“Eema, what’s your career?” my younger son (age 9) asked on the way home from summer camp.
I decided quickly to turn the question back on him, hoping for either a teachable moment or an entertaining answer. “What do you think I do?” I asked.
“I know you make books,” Younger Son said.
“She publishes books,” my older son (age 11) corrected him. “And you’ve written, what, three books too?”
“I’ve finished two,” I said. “And I’ve started a third.” I glanced in the rear-view mirror at my younger son. “Why do you think I chose this career?” I asked him.
Older Son took the opportunity to answer for his younger brother. “Well, I know you started your business so you could be home with us.”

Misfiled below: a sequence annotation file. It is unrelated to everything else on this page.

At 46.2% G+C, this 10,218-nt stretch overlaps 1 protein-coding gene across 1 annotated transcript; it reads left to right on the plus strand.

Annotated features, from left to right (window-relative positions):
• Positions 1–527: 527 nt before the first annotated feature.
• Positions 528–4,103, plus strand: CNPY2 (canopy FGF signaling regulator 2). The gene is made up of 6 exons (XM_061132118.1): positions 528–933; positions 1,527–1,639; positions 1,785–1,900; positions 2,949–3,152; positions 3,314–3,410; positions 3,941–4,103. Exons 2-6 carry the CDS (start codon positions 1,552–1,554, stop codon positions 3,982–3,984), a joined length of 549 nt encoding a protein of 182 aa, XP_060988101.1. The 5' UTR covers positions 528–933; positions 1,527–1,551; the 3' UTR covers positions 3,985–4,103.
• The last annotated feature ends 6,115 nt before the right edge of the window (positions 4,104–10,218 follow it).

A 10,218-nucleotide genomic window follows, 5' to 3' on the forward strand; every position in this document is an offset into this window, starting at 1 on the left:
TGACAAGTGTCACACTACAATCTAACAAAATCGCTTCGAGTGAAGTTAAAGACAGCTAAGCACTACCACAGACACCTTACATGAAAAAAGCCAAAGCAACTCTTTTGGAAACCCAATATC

“And you really like books,” Younger Son added.
“I do like books,” I said. “Why do you suppose I wanted to only write and publish Jewish books?”
Younger Son had an answer first this time. “Maybe because that’s all you know how to do?”
“No,” Older Son corrected him again. “She has lots of degrees. She could write books about all sorts of things.” He leaned forward in his seat. “I think it’s because you like being Jewish.”
“That’s pretty much it. Being Jewish is the core of my identity. It helps me understand who I am and why I’m here. And I wanted to give something back to Judaism. Why not meld my two biggest loves: books and being Jewish?”
Younger Son gasped melodramatically. “I thought we were your biggest loves!”
“Okay, my biggest non-people loves.”
“And also,” Older Son said, “I think it’s because you know that Judaism is important for people to know about, what being Jewish really is, and it needs to be displayed more openly so people can learn about it.”
I could only smile and shake my head as I drove. Mission accomplished. This time it was Older Son teaching me.